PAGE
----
Friday, March 31, 2023
HomeBusinessFinanceWe're Loud. We're Proud. We are changing the outcome of elections.

We’re Loud. We’re Proud. We are changing the outcome of elections.

According to The Washington Post the 2020 election could have been very different if the LGBTQ+ community had stayed home.

Even though we are making progress, there are still disparities. 21% LGBTQ+ people haven’t been registered to vote, whereas 17% of non LGBT+ people have.

Over 1,000,000 LGBTQ+ college student are found across America. These students can make a huge difference in a world where the highest office in America has been won by only 80,000 citizens in battleground states.

The midterm elections are coming up on November 8th and the LGBTQ+ vote will be more important than ever. Every day, laws that affect the community are passed and the community is ready for a fight. According to GLAAD, 83% of LGBTQ+ voters hope to vote in the 2022 midterm.

These students want to vote. What’s the problem?

Physical Barriers

Many transgender students face problems with their ID as stricter voting laws in states like Texas, Georgia, and Iowa are passed. More than a quarter transgender people in the country did not have an ID correctly reflecting their identity in 2020. This could render them ineligible for voting.

Students face additional barriers due to the high cost of changing IDs, particularly for low-income students. For marginalized groups, this barrier is even greater. The Human Rights Campaign shows that more than 60% of BIPOC transgender people who are eligible to vote opted not to do so or were unable due to ID issues.

Reddit user that I spoke with couldn’t modify his birth certificate. This meant that he couldn’t change his driver’s license. He fought all legal obstacles, but he was unable to vote for many years. These battles are worth fighting; he will vote for the first-time as himself in this midterm!

Transform the Vote


What can your campus accomplish?

  • Students can access Transform the Vote’s #VotingWhileTrans checklist. This resource is free and guides trans students through how to register to vote using the correct ID. It also gives students tools for dealing with any problems at the poll box.
  • VoteRiders provides state-by­state information about voter ID laws. Every state has its own requirements. Helping students to understand the requirements can make it easier for them to vote.
  • If students choose to change their legal name/gender, they can get financial and legal assistance. It can be complicated and time-consuming to go through the legal process. This can be overcome by helping students to understand the steps and giving them the tools to do so. [

Mental Barriers

However, there are many other barriers that LGBTQ+ must overcome. In 2019, 16% of LGBTQ+ people voted not for fear of discrimination.

Students whose gender identity doesn’t match their ID or name may be reluctant to expose themselves to strangers in their community. Redditor explains how it felt to have to explain to poll workers why the legal name they gave wasn’t correct. I know no one was trying to cause me harm but it made voting difficult.

Redditors expressed concern about the polling stations in their districts, many of which are churches. One Redditor described feeling the need for poll workers to count their ballots because they were afraid it would be tossed away after getting dirty looks from churchgoers. One user described a feeling that was essentially the same: “It makes my heart sink and I don’t want it to happen.” It is, in my opinion, a form voter intimidation or manipulation.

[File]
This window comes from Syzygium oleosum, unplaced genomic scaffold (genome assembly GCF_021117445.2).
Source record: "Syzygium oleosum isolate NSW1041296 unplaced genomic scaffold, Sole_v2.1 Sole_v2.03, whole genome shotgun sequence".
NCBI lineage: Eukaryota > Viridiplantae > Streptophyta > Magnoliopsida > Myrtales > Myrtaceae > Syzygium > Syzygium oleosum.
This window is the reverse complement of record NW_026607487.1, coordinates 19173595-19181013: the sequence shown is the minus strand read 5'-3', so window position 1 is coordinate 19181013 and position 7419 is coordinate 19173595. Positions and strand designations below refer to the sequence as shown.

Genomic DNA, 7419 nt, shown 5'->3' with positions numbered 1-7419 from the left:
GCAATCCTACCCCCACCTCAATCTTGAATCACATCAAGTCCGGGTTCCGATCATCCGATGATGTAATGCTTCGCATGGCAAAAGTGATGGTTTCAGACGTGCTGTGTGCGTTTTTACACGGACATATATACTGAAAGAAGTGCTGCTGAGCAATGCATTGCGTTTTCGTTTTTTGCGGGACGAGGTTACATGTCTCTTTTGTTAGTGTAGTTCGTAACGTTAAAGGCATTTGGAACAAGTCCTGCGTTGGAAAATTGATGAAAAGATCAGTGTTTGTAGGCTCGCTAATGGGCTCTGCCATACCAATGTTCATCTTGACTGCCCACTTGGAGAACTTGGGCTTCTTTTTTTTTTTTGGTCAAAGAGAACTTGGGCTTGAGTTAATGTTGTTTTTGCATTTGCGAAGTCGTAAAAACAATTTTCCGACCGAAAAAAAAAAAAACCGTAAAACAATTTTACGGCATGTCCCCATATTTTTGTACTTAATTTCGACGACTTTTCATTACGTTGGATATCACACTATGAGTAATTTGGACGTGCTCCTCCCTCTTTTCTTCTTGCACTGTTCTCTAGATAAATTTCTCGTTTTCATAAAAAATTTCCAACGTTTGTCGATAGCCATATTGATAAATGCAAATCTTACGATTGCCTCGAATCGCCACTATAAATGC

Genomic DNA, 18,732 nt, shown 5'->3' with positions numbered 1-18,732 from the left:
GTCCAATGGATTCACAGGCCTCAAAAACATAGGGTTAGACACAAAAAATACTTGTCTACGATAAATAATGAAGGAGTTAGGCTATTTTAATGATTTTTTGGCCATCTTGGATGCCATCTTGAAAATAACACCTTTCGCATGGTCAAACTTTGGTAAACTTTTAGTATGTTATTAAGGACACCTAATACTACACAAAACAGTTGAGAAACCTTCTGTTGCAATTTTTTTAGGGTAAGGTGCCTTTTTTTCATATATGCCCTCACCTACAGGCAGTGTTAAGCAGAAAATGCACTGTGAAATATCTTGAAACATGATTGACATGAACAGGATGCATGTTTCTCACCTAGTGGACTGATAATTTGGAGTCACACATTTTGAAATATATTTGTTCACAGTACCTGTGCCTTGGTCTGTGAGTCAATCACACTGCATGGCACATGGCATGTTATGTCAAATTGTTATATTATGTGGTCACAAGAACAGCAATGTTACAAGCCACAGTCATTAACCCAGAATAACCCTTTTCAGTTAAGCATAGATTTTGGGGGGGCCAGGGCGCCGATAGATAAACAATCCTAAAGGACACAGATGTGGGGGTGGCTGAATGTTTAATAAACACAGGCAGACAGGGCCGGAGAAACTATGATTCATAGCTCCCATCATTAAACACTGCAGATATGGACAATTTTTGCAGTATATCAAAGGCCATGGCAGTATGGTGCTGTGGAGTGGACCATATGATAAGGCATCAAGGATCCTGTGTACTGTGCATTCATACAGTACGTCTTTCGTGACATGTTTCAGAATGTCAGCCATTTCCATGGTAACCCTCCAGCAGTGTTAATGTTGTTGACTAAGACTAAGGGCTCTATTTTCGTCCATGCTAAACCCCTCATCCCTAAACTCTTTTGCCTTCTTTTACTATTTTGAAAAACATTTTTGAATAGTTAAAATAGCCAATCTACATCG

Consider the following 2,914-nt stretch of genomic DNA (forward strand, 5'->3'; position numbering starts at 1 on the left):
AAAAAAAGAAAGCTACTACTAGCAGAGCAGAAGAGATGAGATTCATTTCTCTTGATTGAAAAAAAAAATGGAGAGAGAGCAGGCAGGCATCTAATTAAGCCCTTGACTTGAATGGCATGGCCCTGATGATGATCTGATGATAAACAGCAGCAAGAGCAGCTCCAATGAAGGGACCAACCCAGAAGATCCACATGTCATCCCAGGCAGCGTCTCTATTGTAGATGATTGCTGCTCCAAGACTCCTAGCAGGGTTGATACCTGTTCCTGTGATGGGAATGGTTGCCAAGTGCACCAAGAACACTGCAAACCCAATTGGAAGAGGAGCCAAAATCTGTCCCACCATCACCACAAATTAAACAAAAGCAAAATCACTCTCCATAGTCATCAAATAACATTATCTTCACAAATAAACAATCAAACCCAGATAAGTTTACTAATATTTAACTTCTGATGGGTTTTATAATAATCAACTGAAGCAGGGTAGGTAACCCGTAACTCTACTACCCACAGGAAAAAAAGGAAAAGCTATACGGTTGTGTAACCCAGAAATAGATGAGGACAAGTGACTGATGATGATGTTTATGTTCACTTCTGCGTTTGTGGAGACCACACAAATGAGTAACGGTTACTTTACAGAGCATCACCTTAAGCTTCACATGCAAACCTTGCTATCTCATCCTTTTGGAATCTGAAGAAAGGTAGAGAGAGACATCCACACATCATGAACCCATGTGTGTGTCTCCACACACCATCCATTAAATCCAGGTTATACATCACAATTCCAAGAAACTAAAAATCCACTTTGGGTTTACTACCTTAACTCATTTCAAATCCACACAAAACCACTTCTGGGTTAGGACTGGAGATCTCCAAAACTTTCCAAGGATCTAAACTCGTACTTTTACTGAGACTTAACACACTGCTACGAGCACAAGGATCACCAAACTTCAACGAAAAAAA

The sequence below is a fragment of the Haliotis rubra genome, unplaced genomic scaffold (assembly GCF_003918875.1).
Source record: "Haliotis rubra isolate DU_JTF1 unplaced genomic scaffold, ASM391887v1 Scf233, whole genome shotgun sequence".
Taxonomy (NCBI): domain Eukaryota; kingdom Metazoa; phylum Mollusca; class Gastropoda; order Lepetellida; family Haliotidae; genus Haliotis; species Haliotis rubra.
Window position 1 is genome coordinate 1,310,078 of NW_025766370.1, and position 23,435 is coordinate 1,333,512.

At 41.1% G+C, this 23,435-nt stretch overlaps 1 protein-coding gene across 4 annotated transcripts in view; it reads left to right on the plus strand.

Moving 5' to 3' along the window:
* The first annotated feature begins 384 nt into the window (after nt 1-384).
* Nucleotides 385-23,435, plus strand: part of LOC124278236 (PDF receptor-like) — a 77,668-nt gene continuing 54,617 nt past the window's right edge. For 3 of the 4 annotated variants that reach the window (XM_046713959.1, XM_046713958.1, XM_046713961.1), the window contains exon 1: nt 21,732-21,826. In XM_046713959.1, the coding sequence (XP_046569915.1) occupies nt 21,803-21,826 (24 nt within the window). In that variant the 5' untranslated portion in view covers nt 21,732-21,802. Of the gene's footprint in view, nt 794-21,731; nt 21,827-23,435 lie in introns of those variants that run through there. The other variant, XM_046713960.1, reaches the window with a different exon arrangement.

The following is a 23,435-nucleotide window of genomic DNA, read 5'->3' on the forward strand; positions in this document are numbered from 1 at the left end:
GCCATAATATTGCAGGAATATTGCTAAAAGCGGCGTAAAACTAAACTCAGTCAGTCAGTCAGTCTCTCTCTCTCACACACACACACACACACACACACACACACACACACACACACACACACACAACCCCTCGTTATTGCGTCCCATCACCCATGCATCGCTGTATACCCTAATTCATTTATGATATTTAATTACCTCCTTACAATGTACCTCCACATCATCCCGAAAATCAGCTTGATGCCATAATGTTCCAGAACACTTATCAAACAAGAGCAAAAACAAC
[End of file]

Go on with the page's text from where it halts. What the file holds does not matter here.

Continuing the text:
What can your campus accomplish?

  • Encourage students to vote on campus. Many students feel overwhelmed by work, family and internships. Even if you are afraid of discrimination, it can be difficult to even go to the polls. Colleges provide safe and accessible spaces for students to vote. To bring a voting location to your campus, check out MTV’s Voting Early Is Easy Toolkit.
  • Encourage LGBTQ+ members to volunteer as poll workers. It can help ease concerns about discrimination and make LGBTQ+ students feel more at home when they see other members of their community at polling sites. Students can register to work as poll workers atPower the Polls
  • Organise rides to the polls. Safety comes in numbers Safety is in numbers! Voting can be fun as a group activity. Students may feel more at ease asking their peers questions.
  • Inform students about mail-in voting. Mail-in voting removes the person from the vote. Students are no longer required to identify themselves or fear discrimination. This makes it easier for students from other states to vote. Trans Redditor: “I don’t have any stories of voting discrimination–but this is likely due to my State doing mail-in voter! It’s been a great help in terms of accessibility, not having to worry too much about harassment, and even before I legally updated my documents. ALLINtoVote provides a free one-stop shop for voter engagement, where students can request their ballots by mail, if applicable.
  • If someone is subject to harassment or discrimination at the polls, contact the Election Protection Hotline at (866-OUR-VOTE).

There should never be any reason why a person cannot exercise their right to vote. And no one should feel intimidated by the journey to the polls. Schools should and can do more to support LGBTQ+ students. The government should be determined “by the people”, not someof them.

The ALL IN Campus Democracy Challenge currently has 915 participating colleges and universities. Find out more about ALL In and make a donation to help us advance our work.



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